By Sofia Roberts, Museums Wellington intern
At Nairn Street Cottage the outhouse is located at the back of the garden – next to the coop of heritage chickens. Beside the toilet is a rangiora plant – also known as ‘bushman’s friend’. The wide flat leaves served many purposes including makeshift toilet paper. In 1858 when the Wallis family started living in the Cottage they probably would have had a long drop-like toilet with a can in it – this would have used both on its own and to empty chamber pots into. This waste (politely referred to as ‘nightsoil’) would have then been collected and disposed of.
But it’s this last point – disposal – that brings us to the major problem faced by nineteenth century Wellington. Waste disposal wasn’t done for free, and many Wellingtonians preferred simply dumping the waste themselves. In his recent book ‘A Strange Beautiful Excitement: Katherine Mansfield’s Wellington 1888 – 1903’, Redmer Yska describes the gully that ran behind Tinakori Road (now the motorway) and how it was a favoured spot for refuse dumping.
Katherine herself described how the ‘strong stench of fennel and decayed refuse streamed from the gully’. There was sewage that ran through Te Aro with the idea that the waste would move through the city and down into the harbour. However when it rained the waste was washed throughout the city – often there was little movement so the waste sat stagnant.
In 1889 there was a court led investigation into the water quality in CBD Wellington. The Evening Post reported on this writing about the ‘exceedingly offensive’ drains running through Dixon Street and Taranaki Place [sic] that drained sewage from private properties. This was affecting the water quality from Polhill Stream: ‘the water commenced to foul about 1863, and it became worse every year. Two years before that year the pollution became perceptible.’
This problem of ill-disposed sewage began to cause serious problems as it infected the water supply and caused disease. Wellington City Council cites ‘sewage soaked backyards’ as causing 77 deaths in 1890 – from cholera, typhoid, polio and dysentery.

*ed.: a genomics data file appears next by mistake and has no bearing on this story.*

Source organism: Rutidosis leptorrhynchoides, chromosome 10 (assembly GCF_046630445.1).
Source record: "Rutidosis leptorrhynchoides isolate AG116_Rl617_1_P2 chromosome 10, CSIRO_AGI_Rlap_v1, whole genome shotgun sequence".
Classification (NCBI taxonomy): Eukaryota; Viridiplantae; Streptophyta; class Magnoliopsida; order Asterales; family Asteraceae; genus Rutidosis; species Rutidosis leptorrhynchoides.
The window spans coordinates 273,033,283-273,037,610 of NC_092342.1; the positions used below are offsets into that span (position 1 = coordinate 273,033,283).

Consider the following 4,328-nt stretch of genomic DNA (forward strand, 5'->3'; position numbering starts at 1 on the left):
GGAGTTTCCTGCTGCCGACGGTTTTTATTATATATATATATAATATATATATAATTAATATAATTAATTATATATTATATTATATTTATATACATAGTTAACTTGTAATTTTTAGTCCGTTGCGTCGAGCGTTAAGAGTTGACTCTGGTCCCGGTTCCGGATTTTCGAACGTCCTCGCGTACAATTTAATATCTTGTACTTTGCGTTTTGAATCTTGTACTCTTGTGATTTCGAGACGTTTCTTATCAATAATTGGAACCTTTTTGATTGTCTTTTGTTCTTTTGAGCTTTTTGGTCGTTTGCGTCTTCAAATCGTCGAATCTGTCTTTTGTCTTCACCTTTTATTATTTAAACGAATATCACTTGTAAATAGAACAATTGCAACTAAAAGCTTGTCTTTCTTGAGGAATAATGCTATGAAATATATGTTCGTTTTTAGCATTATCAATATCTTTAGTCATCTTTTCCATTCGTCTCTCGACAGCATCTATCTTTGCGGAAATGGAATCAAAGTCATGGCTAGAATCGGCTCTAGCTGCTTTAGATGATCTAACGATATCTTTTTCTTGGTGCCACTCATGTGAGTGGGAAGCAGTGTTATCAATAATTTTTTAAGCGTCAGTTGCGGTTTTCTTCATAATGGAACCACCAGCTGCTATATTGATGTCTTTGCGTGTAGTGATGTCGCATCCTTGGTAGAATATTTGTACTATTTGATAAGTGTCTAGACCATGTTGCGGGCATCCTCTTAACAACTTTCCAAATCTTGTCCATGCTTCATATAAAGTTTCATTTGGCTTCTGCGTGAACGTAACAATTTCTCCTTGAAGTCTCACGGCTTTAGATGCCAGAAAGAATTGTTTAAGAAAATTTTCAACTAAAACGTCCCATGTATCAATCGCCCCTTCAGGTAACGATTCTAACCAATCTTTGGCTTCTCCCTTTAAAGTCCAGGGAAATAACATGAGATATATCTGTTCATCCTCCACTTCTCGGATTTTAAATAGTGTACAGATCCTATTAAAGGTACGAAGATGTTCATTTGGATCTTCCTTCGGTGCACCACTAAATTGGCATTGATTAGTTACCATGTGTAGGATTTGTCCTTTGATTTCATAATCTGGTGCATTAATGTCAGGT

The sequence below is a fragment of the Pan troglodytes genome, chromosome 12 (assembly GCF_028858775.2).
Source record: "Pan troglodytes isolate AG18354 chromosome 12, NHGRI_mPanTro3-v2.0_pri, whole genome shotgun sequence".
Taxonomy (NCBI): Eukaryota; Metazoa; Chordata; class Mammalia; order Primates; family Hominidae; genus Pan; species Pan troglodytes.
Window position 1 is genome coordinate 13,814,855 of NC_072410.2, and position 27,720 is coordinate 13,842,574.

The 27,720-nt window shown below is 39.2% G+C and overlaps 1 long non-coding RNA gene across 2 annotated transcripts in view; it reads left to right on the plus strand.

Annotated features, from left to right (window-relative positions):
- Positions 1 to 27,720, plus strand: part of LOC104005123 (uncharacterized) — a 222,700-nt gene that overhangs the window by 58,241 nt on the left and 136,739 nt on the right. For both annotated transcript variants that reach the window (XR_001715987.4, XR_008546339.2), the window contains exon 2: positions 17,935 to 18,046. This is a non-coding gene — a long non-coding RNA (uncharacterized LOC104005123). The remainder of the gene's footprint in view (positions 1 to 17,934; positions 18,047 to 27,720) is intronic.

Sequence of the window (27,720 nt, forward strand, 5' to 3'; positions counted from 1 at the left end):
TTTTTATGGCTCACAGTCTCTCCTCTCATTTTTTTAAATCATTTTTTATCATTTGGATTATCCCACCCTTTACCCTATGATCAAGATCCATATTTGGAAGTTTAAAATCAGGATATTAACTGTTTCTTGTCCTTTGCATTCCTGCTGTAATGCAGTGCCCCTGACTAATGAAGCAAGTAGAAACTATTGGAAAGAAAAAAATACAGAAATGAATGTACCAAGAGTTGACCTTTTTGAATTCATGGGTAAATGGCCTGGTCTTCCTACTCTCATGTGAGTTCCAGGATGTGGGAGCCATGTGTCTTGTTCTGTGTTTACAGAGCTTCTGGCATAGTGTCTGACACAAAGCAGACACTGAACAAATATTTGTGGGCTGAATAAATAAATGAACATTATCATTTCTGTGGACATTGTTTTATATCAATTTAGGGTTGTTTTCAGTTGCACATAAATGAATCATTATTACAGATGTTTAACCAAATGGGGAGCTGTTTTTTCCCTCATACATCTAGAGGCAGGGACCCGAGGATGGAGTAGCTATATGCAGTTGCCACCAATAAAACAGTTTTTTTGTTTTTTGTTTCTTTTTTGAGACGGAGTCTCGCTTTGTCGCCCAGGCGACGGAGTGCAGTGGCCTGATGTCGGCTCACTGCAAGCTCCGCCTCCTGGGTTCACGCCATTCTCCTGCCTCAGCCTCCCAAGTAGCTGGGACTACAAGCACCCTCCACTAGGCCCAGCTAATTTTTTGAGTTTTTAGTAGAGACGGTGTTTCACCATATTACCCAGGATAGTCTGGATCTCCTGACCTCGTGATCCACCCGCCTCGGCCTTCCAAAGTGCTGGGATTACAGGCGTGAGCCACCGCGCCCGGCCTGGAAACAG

Yska describes the Hector family in Hill Street in Thorndon attempting to cope with the foul water by ‘fixing a piece of flannel over the mouth of the kitchen tap, removing it every evening when it contained a teaspoon of filth that gave off a terrible stench as it decomposed.’ The father and son of the household caught typhoid and two members of the neighbouring household died of it.
According to Te Ara, an 1870 study showed that none of the water collected from wells or tanks in crowded parts of the city was safe to drink and all town streams were too polluted to use.
In 1879 there were 75 deaths in Wellington from typhoid, diphtheria, scarlet fever, measles and cholera – mostly in the central Te Aro area. Unfortunately for the Wallis family at Nairn Street Cottage, baby Amy Mabel was one of these – dying of (probably typhoid) on Christmas Eve 1878.
This was hardly a problem unique to Wellington – communities in England were having the same struggle of sewage polluted water and related deaths. In 1854 London had a similar cholera outbreak in Soho. This saw 616 people die and three quarters of the residents of the area flee.
This outbreak led to medical advancements by a physician named John Snow who tracked the outbreak to a well which was later found to have been infected with fecal matter. The incident was one of many that led to a shift from miasma theory (air particles causing disease) to germ theory (germs causing disease).
Unfortunately both the Broad Street and Te Aro disease outbreaks were slow to change the status quo. Despite the Broad Street pump being replaced, leading to a decline in deaths, John Snow’s theories were dismissed immediately afterwards. Likewise, despite Wellingtonians being victims to cholera and typhoid, they were reluctant to change the sewage system once they learnt the cost – the equivalent of $31 million. However , in 1874 the development of cast iron pipes and flushing toilets started.
But Wellington still had to wait for safe and hygienic disposal of its waste – it wasn’t until 1899 that the first public sewerage system was completed. This saw the construction of:
- a sewerage network in the areas around the harbour
- a sea outfall at Moa Point
- a sewerage tunnel through Mount Victoria
- overflows created by transforming some existing timber stormwater culverts into brick or concrete.
Reporting back soon after, the Resident Engineer highlighted the substantial decrease in sewage-related diseases being treated at Wellington Hospital since the introduction of the new sewerage scheme. How lucky we are that we no longer have to drink water contaminated by sewage!